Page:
I reached out to Arman and asked how he got plugged into Google and inquired how could I do something similar. Arman was more than happy to point me in the right direction and even introduced me to his cousin who at the time was leading the recruiting team for a hot startup named Zimride (the same team that would go on to form Lyft). The organization was actually looking for junior salespeople and Arman put in a good word for me.
Over the course of the next few months, I was interviewed by several people from Zimride: account managers, HR people and then ultimately some executives, including the president.
I heard time and time again that I was a great cultural fit for the company but that there were some reservations about my lack of work experience. This hesitation caused the process to be drawn out but eventually Zimride offered me a position on a one-month trial basis.
I was ecstatic. I'd been given an opportunity and if I worked hard and exceeded the goals they had set for me, I could join the firm full time.
A week after starting at Zimride, one of the account executives who'd been helping me in the onboarding process grabbed me and said that John Zimmer, the president, wanted to talk to me. I was happy! It would be my first conversation with him since arriving at the company. I could not wait to hear more about his vision and plan for the company and how I could help.
But it wasn't going to be that kind of conversation.
At the very time that I had been brought on, the company had also hired a general manager. This person was brought in to help scale the sales team and hit aggressive goals.
As John pointed out, the general manager had decided to change the structure of the sales team and my position had been eliminated. I was out of a job.
John softened the blow by telling me that my dismissal was in no way indicative of my work ethic or performance. In fact, he said, the team and the co-workers really liked me (and I’m still a huge fan of the team and Lyft).
This could have been a catastrophic blow to my morale: I had not lasted a week before being let go. But as I saw it, John had brought me to the Bay Area. And one of my goals a few months prior had been to reach San Francisco and the startup scene. And now I was in the Bay Area. I thanked him and the team for helping me get there.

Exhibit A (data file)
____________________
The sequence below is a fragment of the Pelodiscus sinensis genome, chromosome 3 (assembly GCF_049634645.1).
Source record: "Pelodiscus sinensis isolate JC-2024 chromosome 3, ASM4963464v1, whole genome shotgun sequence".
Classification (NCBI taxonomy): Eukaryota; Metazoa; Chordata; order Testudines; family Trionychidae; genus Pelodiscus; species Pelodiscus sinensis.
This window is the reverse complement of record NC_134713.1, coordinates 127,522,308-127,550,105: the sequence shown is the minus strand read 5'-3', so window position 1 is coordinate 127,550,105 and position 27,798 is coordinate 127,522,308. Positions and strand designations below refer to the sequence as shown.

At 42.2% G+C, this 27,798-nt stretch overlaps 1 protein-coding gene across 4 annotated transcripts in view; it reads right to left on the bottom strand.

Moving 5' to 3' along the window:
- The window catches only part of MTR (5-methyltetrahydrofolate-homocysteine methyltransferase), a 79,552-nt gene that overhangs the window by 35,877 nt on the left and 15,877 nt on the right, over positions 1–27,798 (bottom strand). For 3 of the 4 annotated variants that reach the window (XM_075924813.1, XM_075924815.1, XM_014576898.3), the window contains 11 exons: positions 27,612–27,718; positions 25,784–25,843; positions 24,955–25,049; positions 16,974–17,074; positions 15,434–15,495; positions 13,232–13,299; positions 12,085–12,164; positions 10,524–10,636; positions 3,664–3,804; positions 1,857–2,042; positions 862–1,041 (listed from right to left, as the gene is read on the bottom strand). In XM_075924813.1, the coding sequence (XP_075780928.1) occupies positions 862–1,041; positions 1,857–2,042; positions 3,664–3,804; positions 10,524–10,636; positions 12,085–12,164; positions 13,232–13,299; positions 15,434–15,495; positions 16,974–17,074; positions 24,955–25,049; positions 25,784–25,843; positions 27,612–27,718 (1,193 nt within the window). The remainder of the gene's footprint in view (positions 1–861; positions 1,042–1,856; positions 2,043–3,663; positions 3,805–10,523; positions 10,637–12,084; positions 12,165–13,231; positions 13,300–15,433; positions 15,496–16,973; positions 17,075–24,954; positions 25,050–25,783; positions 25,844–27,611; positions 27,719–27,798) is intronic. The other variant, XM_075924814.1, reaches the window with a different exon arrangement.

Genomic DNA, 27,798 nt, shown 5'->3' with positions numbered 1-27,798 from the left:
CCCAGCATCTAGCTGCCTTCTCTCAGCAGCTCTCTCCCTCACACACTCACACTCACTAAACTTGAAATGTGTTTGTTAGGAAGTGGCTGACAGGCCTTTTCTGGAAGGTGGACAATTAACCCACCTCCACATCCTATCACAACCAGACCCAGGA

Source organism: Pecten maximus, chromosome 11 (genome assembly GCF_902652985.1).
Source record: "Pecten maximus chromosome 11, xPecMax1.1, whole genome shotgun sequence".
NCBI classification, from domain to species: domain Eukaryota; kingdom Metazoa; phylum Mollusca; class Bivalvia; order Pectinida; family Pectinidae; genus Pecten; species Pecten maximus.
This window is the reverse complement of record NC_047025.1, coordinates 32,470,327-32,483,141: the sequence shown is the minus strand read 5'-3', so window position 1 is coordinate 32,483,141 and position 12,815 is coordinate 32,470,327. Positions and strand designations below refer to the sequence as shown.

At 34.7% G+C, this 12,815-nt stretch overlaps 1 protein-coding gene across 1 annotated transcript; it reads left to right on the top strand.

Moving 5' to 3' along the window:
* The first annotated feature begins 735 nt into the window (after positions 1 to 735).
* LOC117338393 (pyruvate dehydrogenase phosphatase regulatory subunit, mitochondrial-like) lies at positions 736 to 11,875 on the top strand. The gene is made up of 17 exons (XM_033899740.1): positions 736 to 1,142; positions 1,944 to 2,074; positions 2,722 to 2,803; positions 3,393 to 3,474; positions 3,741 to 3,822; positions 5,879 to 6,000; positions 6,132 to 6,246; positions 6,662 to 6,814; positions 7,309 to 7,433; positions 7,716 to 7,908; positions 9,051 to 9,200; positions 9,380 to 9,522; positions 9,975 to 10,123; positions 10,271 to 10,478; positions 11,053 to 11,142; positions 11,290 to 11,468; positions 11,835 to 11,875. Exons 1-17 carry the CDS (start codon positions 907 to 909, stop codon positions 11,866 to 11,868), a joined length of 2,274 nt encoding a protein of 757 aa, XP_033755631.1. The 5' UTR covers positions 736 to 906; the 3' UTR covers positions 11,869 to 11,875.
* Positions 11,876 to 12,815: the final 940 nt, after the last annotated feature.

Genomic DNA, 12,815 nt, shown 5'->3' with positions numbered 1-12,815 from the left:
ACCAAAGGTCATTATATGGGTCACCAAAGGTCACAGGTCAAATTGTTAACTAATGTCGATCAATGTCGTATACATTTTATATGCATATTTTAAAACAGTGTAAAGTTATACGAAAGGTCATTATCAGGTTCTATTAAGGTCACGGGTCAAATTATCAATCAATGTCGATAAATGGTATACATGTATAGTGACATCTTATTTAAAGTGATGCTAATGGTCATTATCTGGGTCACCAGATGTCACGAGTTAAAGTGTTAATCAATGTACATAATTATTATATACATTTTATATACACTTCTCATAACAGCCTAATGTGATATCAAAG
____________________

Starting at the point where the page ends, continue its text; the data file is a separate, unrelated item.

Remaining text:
A week later, I was in Palo Alto having lunch with my new roommate Stefan (we’d been acquaintances from Modesto). Stefan, who had sensed that I might have been feeling down, had invited me out to Nola’s, which was around the corner from his office at Color.
“Don’t worry, man. We’ll find something for you," he said. "I have friends at Google I can introduce you to. I have friends at Facebook. Plus, there are many startups in Palo Alto. TuneIn is on University and Waze is across the street from Color, like literally, right there.”
Stefan pointed toward Ramona Avenue to show both how close Waze was and how much opportunity there was in Palo Alto.
I had heard a lot about Waze. But I'd been under the impression that the company was located only in Israel. I'd completed a project in college about businesses in Israel and I was curious to see what the company's U.S. office was like.
I took out my phone and searched TechCrunch and Crunchbase -- and then the Waze home page for more information. It was there that I saw that Waze was looking for a public-relations intern to help with pitching stories, developing social-media campaigns and assisting with other marketing duties. I had experience in this type of work and knew I could provide value to Waze and be an asset.
Inexplicably, the browser on my phone closed. I looked at Stefan, who at this point was destroying a Nola’s jambalaya burrito, and told him I’d be right back.
“Where are you going?” he asked with a mouthful of rice.
“I’m going to go to the Waze office and find out more information about this internship!”
Stefan just nodded and said, “I like that attitude. Good luck.”
I came back 10 minutes later with a business card in hand.
“The guy, Michael, Michal or something wasn’t there. So I called, left a voice mail and I’ll email him tonight.”
Little did I know that the introduction to Waze would turn out to be the opportunity that changed my life forever.
If it had not been for the lessons I learned while being an unemployed graduate, I would not be here, writing this today. As an entrant to the new economy, I faced the prospect of "you have a degree, now what?" The new method I had to learn was of continued learning and being proactive in seeking out mentorships and networking.
I kept learning and reading, even after graduation. Along the way I've met some really smart and generous mentors, who have stressed the importance of having a positive and optimistic attitude.
But perhaps the most important lesson of my journey going from broke to New York is that things are temporary. The current situation, no matter how bleak or bland, is not going to last forever. Even at my lowest moments, I still had good health and good sense. As the Roman writer Publilius Syrus put it, "Good health and good sense are two of life’s greatest blessings."
People often have much of what they need to succeed within them: ambition and the will to learn. This will to learn can prompt them to reach out to mentors and networks. They just have to trust the process. After all, it’s often the most difficult or trying times that set the stage for the best opportunities.